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Interview with Scott Wiener, of Scott’s Pizza Tours

 Note from Peter:  Scott Wiener is a regular guest columnist here on Pizza Quest but, if you haven’t been on one of his legendary New York City pizza tours, you might not know much about him or about his impressive collection of pizza boxes from around the world. So, here’s a closer look from my recent conversation with Scott.  There are some links at the end if you want to follow up and, for anyone who has been on Scott’s tours, or if you go on one later, feel free to add your comments below. Enjoy!!

PQ: Scott, a number of our Pizza Quest followers have commented on how much they love your guest columns. Can you tell us a little about your own journey and personal quest that has led you to become a leading voice in the pizza world?

 "My tour guests always ask 'So, what do you do for a real job?' and it’s the greatest question I could ever get. The truth is, I don’t really have a job, I have a lifestyle."

“My tour guests always ask ‘So, what do you do for a real job?’ and it’s the greatest question I could ever get. The truth is, I don’t really have a job, I have a lifestyle.”

I’m so honored to contribute to Pizza Quest because my own entrée into the pizza world happened through books like American Pie. I always loved pizza in the normal way any kid loves pizza. It was the celebratory dish of every birthday party, every soccer game we won, every baseball game we lost, and every time our third grade class scored well on a test. If you asked me to describe pizza, I would have given you a pretty short response: it’s cheese, sauce, and toppings on bread. Simple. All pizza was pretty much the same, with the only variation being whether it was good or great. That all lasted until just after college. My first slice at Grimaldi’s (under the Brooklyn Bridge) completely blew my mind and expanded my pizza paradigm. This wasn’t the same pizza I grew up with. It was much more mature, more refined, yet still accessible. I knew this couldn’t be the only upper level pizza out there, so I started paying more attention to food media and followed recommendations to New York’s best, oldest, and most classic pizzerias. Not only did I find great pizza, I also found some great stories about these family businesses.

I started going out on crawls to multiple pizzerias, dragging my friends along for the ride. Our voyages became regular occurrences and my friends’ friends started asking if they could tag along. It wasn’t long before I realized my tiny car wasn’t big enough to fit all the people who wanted in, so I rented a school bus for my 26th birthday and invited thirty friends and family to join for the ultimate pizza adventure. That transformed into the sun of my pizza solar system: Scott’s Pizza Tours. Now I have a team of pizza enthusiasts who help me run daily tours of incredible New York pizzerias.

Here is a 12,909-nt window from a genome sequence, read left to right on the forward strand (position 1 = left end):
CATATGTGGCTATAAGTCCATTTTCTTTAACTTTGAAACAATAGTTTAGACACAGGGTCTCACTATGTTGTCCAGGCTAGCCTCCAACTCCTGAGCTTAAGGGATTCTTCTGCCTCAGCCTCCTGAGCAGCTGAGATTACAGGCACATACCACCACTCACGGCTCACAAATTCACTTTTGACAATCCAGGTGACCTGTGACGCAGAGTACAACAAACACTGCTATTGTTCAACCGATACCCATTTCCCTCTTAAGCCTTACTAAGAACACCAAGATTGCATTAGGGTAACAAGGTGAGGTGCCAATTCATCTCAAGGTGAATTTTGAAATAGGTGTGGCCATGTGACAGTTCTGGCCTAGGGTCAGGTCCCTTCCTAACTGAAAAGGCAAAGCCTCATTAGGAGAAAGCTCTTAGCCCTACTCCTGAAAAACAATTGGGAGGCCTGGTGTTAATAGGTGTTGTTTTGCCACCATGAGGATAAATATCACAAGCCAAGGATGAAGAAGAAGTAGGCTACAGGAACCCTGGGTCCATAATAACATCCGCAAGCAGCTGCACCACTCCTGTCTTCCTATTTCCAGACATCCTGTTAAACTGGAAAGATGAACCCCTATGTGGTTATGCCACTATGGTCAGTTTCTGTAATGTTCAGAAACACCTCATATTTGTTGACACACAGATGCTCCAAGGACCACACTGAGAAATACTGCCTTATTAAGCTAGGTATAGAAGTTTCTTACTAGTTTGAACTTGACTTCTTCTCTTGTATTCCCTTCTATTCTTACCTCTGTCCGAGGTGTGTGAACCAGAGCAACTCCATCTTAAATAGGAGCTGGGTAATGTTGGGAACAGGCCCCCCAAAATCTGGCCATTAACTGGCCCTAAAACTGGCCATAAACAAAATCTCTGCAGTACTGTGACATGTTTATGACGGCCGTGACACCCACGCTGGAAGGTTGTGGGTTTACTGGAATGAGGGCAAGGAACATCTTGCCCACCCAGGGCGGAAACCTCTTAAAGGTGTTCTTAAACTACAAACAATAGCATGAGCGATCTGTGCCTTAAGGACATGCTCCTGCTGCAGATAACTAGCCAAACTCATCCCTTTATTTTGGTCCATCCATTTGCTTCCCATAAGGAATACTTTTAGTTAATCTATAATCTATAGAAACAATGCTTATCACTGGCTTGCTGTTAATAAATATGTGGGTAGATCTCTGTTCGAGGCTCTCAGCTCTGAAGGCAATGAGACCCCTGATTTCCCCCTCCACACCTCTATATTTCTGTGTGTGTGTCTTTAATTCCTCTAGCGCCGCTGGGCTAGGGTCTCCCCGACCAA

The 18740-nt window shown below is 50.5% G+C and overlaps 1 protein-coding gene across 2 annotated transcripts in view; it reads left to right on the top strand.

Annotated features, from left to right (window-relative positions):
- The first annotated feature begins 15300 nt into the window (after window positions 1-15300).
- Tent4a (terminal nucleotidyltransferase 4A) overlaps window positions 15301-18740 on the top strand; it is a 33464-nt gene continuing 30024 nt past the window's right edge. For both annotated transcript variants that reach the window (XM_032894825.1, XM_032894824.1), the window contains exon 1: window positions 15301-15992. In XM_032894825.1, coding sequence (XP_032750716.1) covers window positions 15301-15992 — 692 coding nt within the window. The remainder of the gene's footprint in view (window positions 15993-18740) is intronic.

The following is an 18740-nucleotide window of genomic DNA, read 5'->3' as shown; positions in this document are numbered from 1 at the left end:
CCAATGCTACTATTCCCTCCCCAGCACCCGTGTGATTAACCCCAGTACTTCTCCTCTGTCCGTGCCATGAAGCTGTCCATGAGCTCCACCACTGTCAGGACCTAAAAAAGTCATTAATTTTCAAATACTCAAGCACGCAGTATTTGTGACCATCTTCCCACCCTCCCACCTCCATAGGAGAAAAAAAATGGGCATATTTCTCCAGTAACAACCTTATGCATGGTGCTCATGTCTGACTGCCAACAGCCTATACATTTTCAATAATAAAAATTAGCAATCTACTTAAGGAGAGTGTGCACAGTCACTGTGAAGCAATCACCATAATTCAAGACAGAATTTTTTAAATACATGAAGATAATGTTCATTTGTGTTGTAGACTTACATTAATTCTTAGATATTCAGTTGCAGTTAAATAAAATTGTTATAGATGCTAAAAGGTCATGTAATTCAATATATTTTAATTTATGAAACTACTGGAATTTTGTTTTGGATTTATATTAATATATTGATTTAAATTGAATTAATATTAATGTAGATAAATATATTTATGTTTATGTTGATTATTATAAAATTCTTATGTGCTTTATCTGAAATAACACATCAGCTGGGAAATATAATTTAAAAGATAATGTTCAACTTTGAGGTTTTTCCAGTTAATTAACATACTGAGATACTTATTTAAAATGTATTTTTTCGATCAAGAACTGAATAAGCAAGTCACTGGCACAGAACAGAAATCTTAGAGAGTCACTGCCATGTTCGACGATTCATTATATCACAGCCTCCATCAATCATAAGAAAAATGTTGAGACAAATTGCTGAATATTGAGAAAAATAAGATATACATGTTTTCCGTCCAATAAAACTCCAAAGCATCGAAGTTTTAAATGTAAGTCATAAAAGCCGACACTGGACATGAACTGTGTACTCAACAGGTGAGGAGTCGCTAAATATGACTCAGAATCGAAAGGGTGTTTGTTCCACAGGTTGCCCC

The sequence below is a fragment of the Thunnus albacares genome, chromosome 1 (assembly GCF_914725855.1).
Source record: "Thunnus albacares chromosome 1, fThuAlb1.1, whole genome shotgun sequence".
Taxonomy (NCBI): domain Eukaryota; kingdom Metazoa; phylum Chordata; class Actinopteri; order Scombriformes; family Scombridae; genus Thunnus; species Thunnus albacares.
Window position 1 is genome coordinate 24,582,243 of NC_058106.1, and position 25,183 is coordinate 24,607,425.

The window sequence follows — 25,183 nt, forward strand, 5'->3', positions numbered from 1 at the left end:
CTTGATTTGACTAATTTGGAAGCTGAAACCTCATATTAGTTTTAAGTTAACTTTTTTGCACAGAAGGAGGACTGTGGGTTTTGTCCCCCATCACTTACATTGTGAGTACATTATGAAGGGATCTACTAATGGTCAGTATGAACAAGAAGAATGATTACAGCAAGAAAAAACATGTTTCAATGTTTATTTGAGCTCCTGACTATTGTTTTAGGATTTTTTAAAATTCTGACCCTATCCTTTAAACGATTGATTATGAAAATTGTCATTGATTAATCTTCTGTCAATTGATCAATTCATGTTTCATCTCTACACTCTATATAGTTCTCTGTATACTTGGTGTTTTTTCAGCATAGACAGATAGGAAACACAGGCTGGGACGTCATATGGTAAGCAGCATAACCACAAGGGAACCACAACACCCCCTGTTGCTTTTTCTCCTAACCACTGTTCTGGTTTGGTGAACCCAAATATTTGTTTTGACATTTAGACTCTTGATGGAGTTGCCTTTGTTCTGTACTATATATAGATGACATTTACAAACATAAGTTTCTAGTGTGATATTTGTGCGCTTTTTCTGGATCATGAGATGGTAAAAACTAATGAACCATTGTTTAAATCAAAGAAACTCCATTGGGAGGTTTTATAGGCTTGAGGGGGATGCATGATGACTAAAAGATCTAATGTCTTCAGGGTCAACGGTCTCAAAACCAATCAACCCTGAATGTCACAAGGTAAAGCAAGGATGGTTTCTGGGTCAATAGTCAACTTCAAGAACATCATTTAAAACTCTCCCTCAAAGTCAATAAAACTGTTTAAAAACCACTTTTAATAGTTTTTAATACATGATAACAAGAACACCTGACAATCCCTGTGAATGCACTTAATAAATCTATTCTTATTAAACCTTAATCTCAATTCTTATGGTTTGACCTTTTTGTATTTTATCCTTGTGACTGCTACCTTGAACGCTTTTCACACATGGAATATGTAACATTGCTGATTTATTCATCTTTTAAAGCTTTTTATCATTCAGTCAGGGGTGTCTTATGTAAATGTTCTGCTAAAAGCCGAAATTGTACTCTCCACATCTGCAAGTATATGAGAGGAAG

I never set out to be an expert or an industry voice, but my constant curiosity and unique business have given me the opportunity to do the research and development that make this bizarre career more of a passion than a job. My tour guests always ask, “So, what do you do for a real job?” and it’s the greatest question I could ever get. The truth is, I don’t really have a job, I have a lifestyle. That lifestyle happens to involve running tours of great pizzerias, writing for pizza publications, consulting pizza businesses, judging pizza competitions, and just about anything else you can think of that’s cheesy, saucy, and crusty. It’s totally weird, but I wouldn’t have it any other way.

PQ: You’ve written a lot about pizza boxes. What is this fascination about?

When I tell people I collect pizza boxes, they immediately assume I have a stack of dirty boxes that all say the same phrase “Hot and Fresh” or “You’ve Tried the Rest, Now Try the Best.” They’re completely blown away when I show them pictures of the 1,200+ unique boxes I’ve collected from 70 countries over the years. Pizza boxes are fascinating because we perceive them to be completely unremarkable. The average person doesn’t really notice the box, it blends into the routine. That’s mostly because we tend to order from the same pizzerias every time and the box design rarely changes. But if you see enough pizza boxes, you start to notice their differences. Their artwork often reflects the local culture, so a box from South Africa is very different from one in Scotland. Seeing these boxes side-by-side reveals another level of pizza’s incredible ability to adapt to its surroundings. Pizza is everywhere, as is the packaging with which we transport it. That makes the pizza box a tangential witness to the globalization of our favorite food.

A pizza box we'd all like to have!

A pizza box we’d all like to have!